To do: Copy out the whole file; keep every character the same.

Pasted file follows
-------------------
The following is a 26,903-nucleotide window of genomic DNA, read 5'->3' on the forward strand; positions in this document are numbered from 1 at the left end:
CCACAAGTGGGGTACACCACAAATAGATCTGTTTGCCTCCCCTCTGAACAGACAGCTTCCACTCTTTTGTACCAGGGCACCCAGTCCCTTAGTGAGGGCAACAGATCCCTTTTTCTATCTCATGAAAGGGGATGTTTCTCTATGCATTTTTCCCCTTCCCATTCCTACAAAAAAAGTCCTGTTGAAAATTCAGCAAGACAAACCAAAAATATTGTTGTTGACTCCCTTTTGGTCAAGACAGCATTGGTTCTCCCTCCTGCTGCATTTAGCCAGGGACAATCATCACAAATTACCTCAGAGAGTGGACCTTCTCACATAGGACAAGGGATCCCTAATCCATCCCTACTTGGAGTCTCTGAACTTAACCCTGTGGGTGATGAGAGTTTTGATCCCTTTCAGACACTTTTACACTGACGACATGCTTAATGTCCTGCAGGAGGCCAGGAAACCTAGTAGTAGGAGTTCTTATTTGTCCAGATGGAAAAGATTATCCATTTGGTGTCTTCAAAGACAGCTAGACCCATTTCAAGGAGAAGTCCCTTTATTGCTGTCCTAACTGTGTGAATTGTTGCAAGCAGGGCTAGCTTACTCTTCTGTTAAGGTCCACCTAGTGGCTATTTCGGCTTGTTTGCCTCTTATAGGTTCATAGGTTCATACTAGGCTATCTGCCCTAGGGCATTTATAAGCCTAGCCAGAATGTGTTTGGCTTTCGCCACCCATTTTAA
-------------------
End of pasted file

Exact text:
The following is a 26,903-nucleotide window of genomic DNA, read 5'->3' on the forward strand; positions in this document are numbered from 1 at the left end:
CCACAAGTGGGGTACACCACAAATAGATCTGTTTGCCTCCCCTCTGAACAGACAGCTTCCACTCTTTTGTACCAGGGCACCCAGTCCCTTAGTGAGGGCAACAGATCCCTTTTTCTATCTCATGAAAGGGGATGTTTCTCTATGCATTTTTCCCCTTCCCATTCCTACAAAAAAAGTCCTGTTGAAAATTCAGCAAGACAAACCAAAAATATTGTTGTTGACTCCCTTTTGGTCAAGACAGCATTGGTTCTCCCTCCTGCTGCATTTAGCCAGGGACAATCATCACAAATTACCTCAGAGAGTGGACCTTCTCACATAGGACAAGGGATCCCTAATCCATCCCTACTTGGAGTCTCTGAACTTAACCCTGTGGGTGATGAGAGTTTTGATCCCTTTCAGACACTTTTACACTGACGACATGCTTAATGTCCTGCAGGAGGCCAGGAAACCTAGTAGTAGGAGTTCTTATTTGTCCAGATGGAAAAGATTATCCATTTGGTGTCTTCAAAGACAGCTAGACCCATTTCAAGGAGAAGTCCCTTTATTGCTGTCCTAACTGTGTGAATTGTTGCAAGCAGGGCTAGCTTACTCTTCTGTTAAGGTCCACCTAGTGGCTATTTCGGCTTGTTTGCCTCTTATAGGTTCATAGGTTCATACTAGGCTATCTGCCCTAGGGCATTTATAAGCCTAGCCAGAATGTGTTTGGCTTTCGCCACCCATTTTAA